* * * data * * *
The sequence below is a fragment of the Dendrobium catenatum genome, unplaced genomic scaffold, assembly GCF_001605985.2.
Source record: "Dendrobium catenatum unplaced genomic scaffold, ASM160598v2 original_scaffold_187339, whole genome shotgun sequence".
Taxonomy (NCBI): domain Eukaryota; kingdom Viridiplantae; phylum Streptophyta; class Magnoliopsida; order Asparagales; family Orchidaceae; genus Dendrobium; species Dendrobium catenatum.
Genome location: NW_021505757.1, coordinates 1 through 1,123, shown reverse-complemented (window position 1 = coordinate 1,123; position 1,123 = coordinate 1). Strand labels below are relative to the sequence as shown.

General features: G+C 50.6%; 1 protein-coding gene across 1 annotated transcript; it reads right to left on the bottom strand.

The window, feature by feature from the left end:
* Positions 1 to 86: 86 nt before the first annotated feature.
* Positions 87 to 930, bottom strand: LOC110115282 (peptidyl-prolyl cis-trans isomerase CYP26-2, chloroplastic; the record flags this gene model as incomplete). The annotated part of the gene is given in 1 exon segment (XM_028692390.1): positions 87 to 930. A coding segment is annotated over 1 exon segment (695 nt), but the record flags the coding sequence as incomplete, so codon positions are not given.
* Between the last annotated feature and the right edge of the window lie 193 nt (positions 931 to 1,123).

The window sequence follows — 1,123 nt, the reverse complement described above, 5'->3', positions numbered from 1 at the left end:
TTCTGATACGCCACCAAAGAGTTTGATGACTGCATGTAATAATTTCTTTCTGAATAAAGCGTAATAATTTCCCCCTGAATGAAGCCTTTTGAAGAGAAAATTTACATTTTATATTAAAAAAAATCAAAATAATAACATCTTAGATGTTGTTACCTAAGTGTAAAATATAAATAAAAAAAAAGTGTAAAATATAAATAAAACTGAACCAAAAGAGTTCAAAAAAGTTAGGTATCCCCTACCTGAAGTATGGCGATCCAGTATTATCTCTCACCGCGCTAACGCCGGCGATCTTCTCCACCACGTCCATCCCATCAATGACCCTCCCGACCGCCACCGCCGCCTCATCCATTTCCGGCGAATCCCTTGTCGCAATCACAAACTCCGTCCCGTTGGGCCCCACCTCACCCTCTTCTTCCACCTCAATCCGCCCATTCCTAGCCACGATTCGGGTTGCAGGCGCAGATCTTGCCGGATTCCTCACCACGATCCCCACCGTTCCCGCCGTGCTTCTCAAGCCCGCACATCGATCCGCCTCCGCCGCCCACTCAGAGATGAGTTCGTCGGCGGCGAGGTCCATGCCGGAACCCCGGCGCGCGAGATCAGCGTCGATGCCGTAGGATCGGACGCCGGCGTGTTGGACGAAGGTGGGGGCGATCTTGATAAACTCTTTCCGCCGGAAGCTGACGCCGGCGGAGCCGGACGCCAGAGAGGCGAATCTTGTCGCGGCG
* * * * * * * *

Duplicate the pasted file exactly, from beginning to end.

The sequence below is a fragment of the Dendrobium catenatum genome, unplaced genomic scaffold, assembly GCF_001605985.2.
Source record: "Dendrobium catenatum unplaced genomic scaffold, ASM160598v2 original_scaffold_187339, whole genome shotgun sequence".
Taxonomy (NCBI): domain Eukaryota; kingdom Viridiplantae; phylum Streptophyta; class Magnoliopsida; order Asparagales; family Orchidaceae; genus Dendrobium; species Dendrobium catenatum.
Genome location: NW_021505757.1, coordinates 1 through 1,123, shown reverse-complemented (window position 1 = coordinate 1,123; position 1,123 = coordinate 1). Strand labels below are relative to the sequence as shown.

General features: G+C 50.6%; 1 protein-coding gene across 1 annotated transcript; it reads right to left on the bottom strand.

The window, feature by feature from the left end:
* Positions 1 to 86: 86 nt before the first annotated feature.
* Positions 87 to 930, bottom strand: LOC110115282 (peptidyl-prolyl cis-trans isomerase CYP26-2, chloroplastic; the record flags this gene model as incomplete). The annotated part of the gene is given in 1 exon segment (XM_028692390.1): positions 87 to 930. A coding segment is annotated over 1 exon segment (695 nt), but the record flags the coding sequence as incomplete, so codon positions are not given.
* Between the last annotated feature and the right edge of the window lie 193 nt (positions 931 to 1,123).

The window sequence follows — 1,123 nt, the reverse complement described above, 5'->3', positions numbered from 1 at the left end:
TTCTGATACGCCACCAAAGAGTTTGATGACTGCATGTAATAATTTCTTTCTGAATAAAGCGTAATAATTTCCCCCTGAATGAAGCCTTTTGAAGAGAAAATTTACATTTTATATTAAAAAAAATCAAAATAATAACATCTTAGATGTTGTTACCTAAGTGTAAAATATAAATAAAAAAAAAGTGTAAAATATAAATAAAACTGAACCAAAAGAGTTCAAAAAAGTTAGGTATCCCCTACCTGAAGTATGGCGATCCAGTATTATCTCTCACCGCGCTAACGCCGGCGATCTTCTCCACCACGTCCATCCCATCAATGACCCTCCCGACCGCCACCGCCGCCTCATCCATTTCCGGCGAATCCCTTGTCGCAATCACAAACTCCGTCCCGTTGGGCCCCACCTCACCCTCTTCTTCCACCTCAATCCGCCCATTCCTAGCCACGATTCGGGTTGCAGGCGCAGATCTTGCCGGATTCCTCACCACGATCCCCACCGTTCCCGCCGTGCTTCTCAAGCCCGCACATCGATCCGCCTCCGCCGCCCACTCAGAGATGAGTTCGTCGGCGGCGAGGTCCATGCCGGAACCCCGGCGCGCGAGATCAGCGTCGATGCCGTAGGATCGGACGCCGGCGTGTTGGACGAAGGTGGGGGCGATCTTGATAAACTCTTTCCGCCGGAAGCTGACGCCGGCGGAGCCGGACGCCAGAGAGGCGAATCTTGTCGCGGCG